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The ten thousand things and the one true only.

by Kip Manley

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Things to keep in mind:
The secret of putting it together.

Koenig is then asked about decisions she made with Serial’s decidedly unpatented voice. Co-producer Julie Snyder levels with her after an unsatisfying cut:

Edit after edit after edit… “It’s not working… It’s not good. I need to know what you—Sarah Koenig—make of all this. Otherwise I don’t care. I don’t know why you’re telling me all this… You need to make me care.” I was quite uncomfortable with that initially, but then I realized… That’s the thing that’s going to make you listen to the stuff I think is important.

If that sounds a lot like “Keep your eye on the ball,” you’re not wrong. But rest assured that our culture-making class hadn’t even thought of the ball much less kept an eye on it. (See: testaments to their confidence approximately everywhere you look.) Koenig’s discomforted by the idea that making someone else care is indistinguishable from selling it to them. To name just a few of the principled stands against Caring What Anyone Else Thinks: morning pages and the art-therapy discipline; The Compulsive’s Way—simply not being able to stop; “Dance Like Nobody’s Watching,” or art as vocation (“I have gained a space of my own, a space that is free, where I feel active and present.” —Elena Ferrante, not on Twitter). This has to do with one’s basic orientation as an author: Is art a means to cultivate or to reach? And if you must insist on writing, I have to ask—just how acutely do you feel the need to be borne witness to? Because a singular question harries stories at every turn, echoing the unminced words at the Serial editing bay: What is any of this for? Inevitably, the answer occurs somewhat too late: Making someone else care is the highest commandment of structure.

M.C. Mah

—posted 21 days ago


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Things to keep in mind:
The secret of the creep.


—posted 29 days ago


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Things to keep in mind:
The secret of the perfectly real.

On any given day, the pantheon of French Girls includes Bardot, Catherine Deneuve, Françoise Hardy, Jane Birkin, her daughters Charlotte Gainsbourg and Lou Doillon, and former Vogue Paris editor Carine Roitfeld. Coco Chanel, immortalized not so much as a young woman but as an elegant matriarch, retires nearby. They’re distinct both as fully realized people and as types—Bardot is fiery, Deneuve icy, Birkin carefree, Roitfeld edgy—but all are regularly brought in as evidence of the French Girl’s actuality.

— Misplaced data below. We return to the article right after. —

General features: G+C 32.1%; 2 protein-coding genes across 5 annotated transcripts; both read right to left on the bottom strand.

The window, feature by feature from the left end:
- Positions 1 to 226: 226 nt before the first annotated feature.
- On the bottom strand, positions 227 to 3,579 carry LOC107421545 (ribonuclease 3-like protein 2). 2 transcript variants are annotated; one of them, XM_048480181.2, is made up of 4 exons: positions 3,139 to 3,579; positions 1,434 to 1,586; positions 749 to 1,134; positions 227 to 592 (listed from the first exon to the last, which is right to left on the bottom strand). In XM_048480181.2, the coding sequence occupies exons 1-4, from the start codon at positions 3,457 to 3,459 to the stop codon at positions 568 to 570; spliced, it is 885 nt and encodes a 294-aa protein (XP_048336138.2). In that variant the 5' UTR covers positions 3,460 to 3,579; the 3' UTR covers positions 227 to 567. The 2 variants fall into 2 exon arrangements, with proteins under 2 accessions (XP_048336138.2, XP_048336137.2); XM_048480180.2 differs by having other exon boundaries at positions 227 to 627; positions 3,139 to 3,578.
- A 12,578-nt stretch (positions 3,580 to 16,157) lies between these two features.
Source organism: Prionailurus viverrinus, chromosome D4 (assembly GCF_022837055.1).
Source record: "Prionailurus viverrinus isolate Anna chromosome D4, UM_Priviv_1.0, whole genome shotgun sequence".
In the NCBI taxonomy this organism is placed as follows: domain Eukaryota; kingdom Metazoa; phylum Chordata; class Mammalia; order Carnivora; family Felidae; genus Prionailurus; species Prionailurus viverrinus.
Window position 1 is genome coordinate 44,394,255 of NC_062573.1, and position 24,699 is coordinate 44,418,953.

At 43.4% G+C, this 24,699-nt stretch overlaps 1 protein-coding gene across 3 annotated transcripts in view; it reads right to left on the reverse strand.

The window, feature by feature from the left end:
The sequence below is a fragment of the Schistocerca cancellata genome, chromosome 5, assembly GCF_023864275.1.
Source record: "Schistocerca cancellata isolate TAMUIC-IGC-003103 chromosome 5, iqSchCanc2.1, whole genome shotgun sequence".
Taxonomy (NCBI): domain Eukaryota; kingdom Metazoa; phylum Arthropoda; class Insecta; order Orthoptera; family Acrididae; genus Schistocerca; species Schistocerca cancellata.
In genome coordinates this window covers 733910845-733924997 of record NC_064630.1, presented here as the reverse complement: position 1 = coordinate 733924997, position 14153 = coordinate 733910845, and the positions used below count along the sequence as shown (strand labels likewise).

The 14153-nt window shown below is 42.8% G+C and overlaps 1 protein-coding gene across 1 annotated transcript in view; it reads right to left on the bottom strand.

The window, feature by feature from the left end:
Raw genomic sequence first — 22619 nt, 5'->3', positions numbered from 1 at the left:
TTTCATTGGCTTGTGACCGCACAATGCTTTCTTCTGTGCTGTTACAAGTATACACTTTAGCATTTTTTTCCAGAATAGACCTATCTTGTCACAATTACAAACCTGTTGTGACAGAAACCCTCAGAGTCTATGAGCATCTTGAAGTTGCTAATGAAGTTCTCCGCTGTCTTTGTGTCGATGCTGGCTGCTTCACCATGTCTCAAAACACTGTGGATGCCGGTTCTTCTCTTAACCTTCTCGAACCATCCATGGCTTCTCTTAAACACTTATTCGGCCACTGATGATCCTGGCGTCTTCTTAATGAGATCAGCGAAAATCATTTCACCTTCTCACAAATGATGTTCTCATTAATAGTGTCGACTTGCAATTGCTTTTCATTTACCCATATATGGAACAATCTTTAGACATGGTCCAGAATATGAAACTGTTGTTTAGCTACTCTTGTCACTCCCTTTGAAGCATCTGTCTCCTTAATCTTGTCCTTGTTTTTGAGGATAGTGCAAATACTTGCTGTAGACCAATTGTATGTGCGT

Who is she? She’s intellectual, cool, and a bit of a romantic, but she doesn’t give her approval easily or smile too much. She might run around in black-tipped Chanel slingbacks, or barefoot if she’s on vacation. She has a signature perfume. She eats cheese without abandon and nurses a single glass of wine all night because she’s a master of reasonable indulgences. She’s almost always white, hetero, and thin, and you can only conjure her by willfully ignoring the many French women whose daily routines do not involve bicycling along the Seine in mini skirts with baguettes tucked under their arms.

But the French Girl’s influence is tangible. She makes money for big American drugstore chains, department stores, independent brands, book publishers, magazines, and digital media companies. She definitely has something to do with the fact that rosé, sales of which outpaced the rest of the wine market last year, has become so popular in the US.

The obsession has become a business, and in that sense, the French Girl is perfectly real.

Eliza Brooke

—posted 36 days ago


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Things to keep in mind:
The secret of translation.

This novel Dee Goong An is offered here in a complete translation. Possibly it would have had a wider appeal if it had been entirely re-written in a form more familiar to our readers. Then, however, much of the genuine Chinese atmosphere of the original would have disappeared, and in the end both the Chinese author, and the Western reader would have been the losers. Some parts may be less interesting to the Western reader than others, but I am confident that also in this literal translation the novel will be found more satisfactory than the palpable nonsense that is foisted on the long-suffering public by some writers of faked “Chinese” stories, which describe a China and a Chinese people that exist nowhere except in their fertile imaginations.

Robert Van Gulik

—posted 45 days ago


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Things to keep in mind:
The secret of the sermon on
the way things ought to be.

Fantasy presents the world as it should be. But “should be” does not mean that the realms of fantasy are Lands of Cockaigne where roasted chickens fly into mouths effortlessly opened. Sometimes heartbreaking, but never hopeless, the fantasy world as it “should be” is one in which good is ultimately stronger than evil, where courage, justice, love, and mercy actually function. Thus, it may often appear quite different from our own. In the long run, perhaps not. Fantasy does not promise Utopia. But if we listen carefully, it may tell us what we someday may be capable of achieving.

Lloyd Alexander

—posted 52 days ago


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I am altering the deal.

Just in time for September, I’ve overhauled the rewards for the Patreon that supports City of Roses!

Patreon!

(Mumblety-mumble decades out of school, and I still think of September as the beginning of the year.)

—Patreon has been invaluable in supporting the work I’ve been doing on volume three, easily covering the printing costs of the ’zines, and supplementing (or even covering) a grocery run in those not-nearly-so-occasional-as-I’d-like tight months. I can safely say that without my Patreon patrons, this wouldn’t be here now:

8 of 11.

Eight issues done, three to go, and a great deal of thanks to my patrons.

But! I need more! (And my valiant patrons need a bit of a break.) —The production of volume three looms, and will require quite a lot of work, not all of it mine, and a chunk of money to complete. So: I’ve simplified and streamlined the City of Roses Patreon reward tiers, in the hopes of enticing you (yes, you) to join my One Dollar Party.

$1 a month.

A pledge of $1 a month gives you access to the behind-the-scenes blog: at least one post a month, offering sneak peeks at upcoming installments, scenes cut for space or time or change of focus, the (very) occasional anguished musing, and cover candidates (like this one, which I’ve made public.)